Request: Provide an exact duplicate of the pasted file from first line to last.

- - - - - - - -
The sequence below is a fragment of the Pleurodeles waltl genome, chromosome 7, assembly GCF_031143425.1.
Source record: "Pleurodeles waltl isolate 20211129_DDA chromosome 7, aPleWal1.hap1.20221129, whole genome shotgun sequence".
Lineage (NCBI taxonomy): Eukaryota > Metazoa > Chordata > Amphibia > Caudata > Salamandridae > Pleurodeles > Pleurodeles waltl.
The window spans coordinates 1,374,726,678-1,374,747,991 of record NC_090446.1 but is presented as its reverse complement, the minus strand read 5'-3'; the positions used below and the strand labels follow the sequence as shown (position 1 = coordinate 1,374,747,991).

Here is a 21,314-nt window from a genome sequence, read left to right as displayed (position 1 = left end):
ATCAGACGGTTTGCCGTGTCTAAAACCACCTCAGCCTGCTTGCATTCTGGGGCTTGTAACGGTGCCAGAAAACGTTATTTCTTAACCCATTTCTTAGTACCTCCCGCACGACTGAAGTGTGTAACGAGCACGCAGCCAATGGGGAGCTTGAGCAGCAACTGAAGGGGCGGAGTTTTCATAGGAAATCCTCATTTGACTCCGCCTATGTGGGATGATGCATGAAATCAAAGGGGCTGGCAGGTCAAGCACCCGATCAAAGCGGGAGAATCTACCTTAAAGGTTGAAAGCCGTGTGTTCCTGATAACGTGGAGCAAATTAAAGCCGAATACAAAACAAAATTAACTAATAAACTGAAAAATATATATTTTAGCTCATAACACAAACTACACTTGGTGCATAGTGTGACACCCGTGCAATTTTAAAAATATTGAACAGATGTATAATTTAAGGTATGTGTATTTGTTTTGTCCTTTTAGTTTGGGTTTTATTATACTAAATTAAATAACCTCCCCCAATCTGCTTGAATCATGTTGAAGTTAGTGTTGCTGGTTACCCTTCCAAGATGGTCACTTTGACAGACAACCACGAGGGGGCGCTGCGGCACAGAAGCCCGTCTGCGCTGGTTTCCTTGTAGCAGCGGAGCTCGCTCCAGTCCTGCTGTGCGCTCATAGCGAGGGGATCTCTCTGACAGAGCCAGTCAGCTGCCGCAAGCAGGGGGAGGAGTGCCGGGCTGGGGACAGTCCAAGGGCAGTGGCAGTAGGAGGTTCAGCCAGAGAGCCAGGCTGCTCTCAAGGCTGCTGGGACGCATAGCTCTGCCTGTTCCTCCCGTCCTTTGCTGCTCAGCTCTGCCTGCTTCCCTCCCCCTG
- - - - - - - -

The sequence below is a fragment of the Pleurodeles waltl genome, chromosome 7, assembly GCF_031143425.1.
Source record: "Pleurodeles waltl isolate 20211129_DDA chromosome 7, aPleWal1.hap1.20221129, whole genome shotgun sequence".
Lineage (NCBI taxonomy): Eukaryota > Metazoa > Chordata > Amphibia > Caudata > Salamandridae > Pleurodeles > Pleurodeles waltl.
The window spans coordinates 1,374,726,678-1,374,747,991 of record NC_090446.1 but is presented as its reverse complement, the minus strand read 5'-3'; the positions used below and the strand labels follow the sequence as shown (position 1 = coordinate 1,374,747,991).

Here is a 21,314-nt window from a genome sequence, read left to right as displayed (position 1 = left end):
ATCAGACGGTTTGCCGTGTCTAAAACCACCTCAGCCTGCTTGCATTCTGGGGCTTGTAACGGTGCCAGAAAACGTTATTTCTTAACCCATTTCTTAGTACCTCCCGCACGACTGAAGTGTGTAACGAGCACGCAGCCAATGGGGAGCTTGAGCAGCAACTGAAGGGGCGGAGTTTTCATAGGAAATCCTCATTTGACTCCGCCTATGTGGGATGATGCATGAAATCAAAGGGGCTGGCAGGTCAAGCACCCGATCAAAGCGGGAGAATCTACCTTAAAGGTTGAAAGCCGTGTGTTCCTGATAACGTGGAGCAAATTAAAGCCGAATACAAAACAAAATTAACTAATAAACTGAAAAATATATATTTTAGCTCATAACACAAACTACACTTGGTGCATAGTGTGACACCCGTGCAATTTTAAAAATATTGAACAGATGTATAATTTAAGGTATGTGTATTTGTTTTGTCCTTTTAGTTTGGGTTTTATTATACTAAATTAAATAACCTCCCCCAATCTGCTTGAATCATGTTGAAGTTAGTGTTGCTGGTTACCCTTCCAAGATGGTCACTTTGACAGACAACCACGAGGGGGCGCTGCGGCACAGAAGCCCGTCTGCGCTGGTTTCCTTGTAGCAGCGGAGCTCGCTCCAGTCCTGCTGTGCGCTCATAGCGAGGGGATCTCTCTGACAGAGCCAGTCAGCTGCCGCAAGCAGGGGGAGGAGTGCCGGGCTGGGGACAGTCCAAGGGCAGTGGCAGTAGGAGGTTCAGCCAGAGAGCCAGGCTGCTCTCAAGGCTGCTGGGACGCATAGCTCTGCCTGTTCCTCCCGTCCTTTGCTGCTCAGCTCTGCCTGCTTCCCTCCCCCTG